C calling Fortran using stdcall and CVF

C calling Fortran using stdcall and CVF

Imagen de Mike K

I am trying to build and debug some old libraries.  I have a C dll routine calling a Fortran routine from a static library.  The C dll is built using calling convention stdcall, and the Fortran routine is built using calling convention CVF.

The C routine calls the Fortran routine like this:

   dfoefr(&igdfno, fstring[0], iostat, &istats, llen[0]);
  
and the variables are typed as:
   long igdfno  
   char *filspc 
   long iostat
   long istats
   size_t llen[1]          (unsigned int - length of filspc)
  
The Fortran routine call list is:

 SUBROUTINE DFOEFR (IGDFNO, FILSPC, IOSTAT, ISTATS)  
 
and the variables are typed as:
 INTEGER IGDFNO
 CHARACTER*(*) FILSPC
 INTEGER IOSTAT
 INTEGER ISTATS

The first two executable lines of code in the Fortran routine are:
      IOSTAT = 0
      ISTATS = 0

I can build the entire solution and step into the Fortran routine up to the 2nd executable line.  If I try to step further the program does not crash, but it jumps back to the GUI.

Rebuilding the libraries using default calling conventions is not an option since there are over 600 routines involved C calling Fortran and vice-versa, and stdcall written directly into the C code.

Suggestions?

Regards, Mike

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Imagen de Steve Lionel (Intel)

If you are truly using the CVF convention, then you have a problem because that would expect the length of FILSPC to immediately follow the address in the argument list, whereas the C code you have puts it at the end. If you used /iface:stdref instead, then perhaps it would work better, though I see you are passing iostat by value so that too is a problem.

I wonder if the code you posted is not really representative of your actual application.

Steve
Imagen de Mike K

If I change the Fortran project to use /iface:stdref, the I get the errors like "error #5529: CHARACTER variable 'DESCR' has no length argument in routines with C or STDCALL attribute" each call list character variable in routines which are called by other routines in the library.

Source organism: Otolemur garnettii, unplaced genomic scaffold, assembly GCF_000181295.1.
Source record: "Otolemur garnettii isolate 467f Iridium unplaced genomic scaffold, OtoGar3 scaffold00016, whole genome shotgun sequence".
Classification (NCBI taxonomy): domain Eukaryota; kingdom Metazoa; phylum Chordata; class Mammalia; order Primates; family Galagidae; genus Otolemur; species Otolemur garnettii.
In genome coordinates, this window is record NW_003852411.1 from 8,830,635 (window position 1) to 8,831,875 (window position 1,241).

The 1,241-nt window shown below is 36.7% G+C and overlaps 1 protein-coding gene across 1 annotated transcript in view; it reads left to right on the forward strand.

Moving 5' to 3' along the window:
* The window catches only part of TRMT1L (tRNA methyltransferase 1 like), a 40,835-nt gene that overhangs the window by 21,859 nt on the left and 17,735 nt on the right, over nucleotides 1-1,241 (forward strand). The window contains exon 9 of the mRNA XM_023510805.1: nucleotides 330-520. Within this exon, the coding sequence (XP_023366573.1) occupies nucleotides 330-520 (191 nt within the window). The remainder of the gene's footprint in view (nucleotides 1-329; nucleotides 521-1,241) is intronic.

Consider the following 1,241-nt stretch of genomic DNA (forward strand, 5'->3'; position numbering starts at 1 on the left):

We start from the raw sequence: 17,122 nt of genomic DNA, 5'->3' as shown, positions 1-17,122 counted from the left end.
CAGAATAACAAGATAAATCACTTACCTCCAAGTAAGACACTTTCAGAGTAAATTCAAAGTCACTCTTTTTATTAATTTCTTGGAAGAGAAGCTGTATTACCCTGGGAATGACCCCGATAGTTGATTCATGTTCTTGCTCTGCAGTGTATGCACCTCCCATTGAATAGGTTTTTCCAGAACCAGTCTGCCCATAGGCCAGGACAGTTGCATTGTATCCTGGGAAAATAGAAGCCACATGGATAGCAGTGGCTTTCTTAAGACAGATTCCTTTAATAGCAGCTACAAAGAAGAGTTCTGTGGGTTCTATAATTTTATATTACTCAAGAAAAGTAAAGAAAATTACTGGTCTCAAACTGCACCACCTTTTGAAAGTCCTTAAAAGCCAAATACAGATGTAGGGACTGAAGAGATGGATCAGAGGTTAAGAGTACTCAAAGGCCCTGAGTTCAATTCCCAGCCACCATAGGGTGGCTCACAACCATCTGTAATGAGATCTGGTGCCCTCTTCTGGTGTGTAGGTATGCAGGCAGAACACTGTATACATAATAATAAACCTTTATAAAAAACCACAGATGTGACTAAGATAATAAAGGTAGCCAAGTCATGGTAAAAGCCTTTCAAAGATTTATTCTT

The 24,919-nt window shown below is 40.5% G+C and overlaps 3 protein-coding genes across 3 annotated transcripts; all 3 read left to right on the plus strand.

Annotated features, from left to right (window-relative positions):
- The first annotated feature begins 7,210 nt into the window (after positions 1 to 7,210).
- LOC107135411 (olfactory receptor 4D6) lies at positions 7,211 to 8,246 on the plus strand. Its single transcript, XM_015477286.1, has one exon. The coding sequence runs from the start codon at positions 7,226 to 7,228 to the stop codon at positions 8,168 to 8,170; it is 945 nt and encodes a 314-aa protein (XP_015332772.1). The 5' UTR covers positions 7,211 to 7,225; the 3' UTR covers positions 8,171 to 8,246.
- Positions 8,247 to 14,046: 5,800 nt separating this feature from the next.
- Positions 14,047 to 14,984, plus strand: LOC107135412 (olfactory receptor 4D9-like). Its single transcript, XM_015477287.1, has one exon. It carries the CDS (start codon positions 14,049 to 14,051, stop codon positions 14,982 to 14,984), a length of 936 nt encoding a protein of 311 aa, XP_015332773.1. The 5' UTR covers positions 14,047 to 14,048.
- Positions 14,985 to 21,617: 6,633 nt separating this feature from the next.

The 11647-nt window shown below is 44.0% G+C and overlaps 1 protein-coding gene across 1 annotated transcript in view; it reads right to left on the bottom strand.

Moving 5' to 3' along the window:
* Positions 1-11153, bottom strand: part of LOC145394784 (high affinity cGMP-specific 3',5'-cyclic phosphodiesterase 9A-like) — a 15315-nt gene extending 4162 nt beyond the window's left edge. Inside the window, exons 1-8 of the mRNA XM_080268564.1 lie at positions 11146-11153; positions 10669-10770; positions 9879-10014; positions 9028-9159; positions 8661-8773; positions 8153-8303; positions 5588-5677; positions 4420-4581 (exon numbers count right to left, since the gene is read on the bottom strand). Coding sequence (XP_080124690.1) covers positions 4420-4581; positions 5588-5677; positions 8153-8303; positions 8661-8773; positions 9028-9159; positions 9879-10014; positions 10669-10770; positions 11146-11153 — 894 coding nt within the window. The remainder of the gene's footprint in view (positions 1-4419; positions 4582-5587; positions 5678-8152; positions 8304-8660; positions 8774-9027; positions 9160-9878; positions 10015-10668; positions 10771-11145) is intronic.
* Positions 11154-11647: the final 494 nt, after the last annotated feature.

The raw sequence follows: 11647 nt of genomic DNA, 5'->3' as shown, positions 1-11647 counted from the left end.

If I set the project to /iface:/cvf and set the routine  dfoefr to use /iface:strref , I get the error:

unresolved external symbol _DFOEFR@20 referenced in function _dfc_oefr@12

because the total call list byte length is incorrect.

Mike

 

Imagen de FortranFan

What happens if you use /iface:mixed_str_len_arg.  I think I'd to do that once with a legacy application.  Here's what Intel's help says:

Quote:

Intel User and Reference Guide wrote:

/iface:mixed_str_len_arg

Specifies argument-passing conventions for hidden-length character arguments. This option tells the compiler that the hidden length passed for a character argument is to be placed immediately after its corresponding character argument in the argument list.

This is the method used by Compaq Visual Fortran*. When porting mixed-language programs that pass character arguments, either this option must be specified correctly or the order of hidden length arguments must be changed in the source code. This option can be used in addition to other /iface options.

 

Imagen de Steve Lionel (Intel)

I was not suggesting that you change only one file. But you have inconsistencies between the CVF interface and the code you showed. Yes, if you use stdref then it downcases names, so you would also need /names:uppercase. But I think you need to step back and reevaluate what you have, because your description and paraphrase doesn't match the code you showed.

Steve
Imagen de Mike K

The only way I think I am going to be able to clean all of this up is to update the library code so that I can use the default calling conventions like all of the other C & Fortran code I manage. 

Thanks Steve

 

Imagen de Tim Prince

Quote:

Mike K wrote:

The only way I think I am going to be able to clean all of this up is to update the library code so that I can use the default calling conventions like all of the other C & Fortran code I manage. 

Thanks Steve

 

This looks right, the legacy options seem intended only for use where it isn't possible to update everything, and don't conveniently support ABI mixtures.

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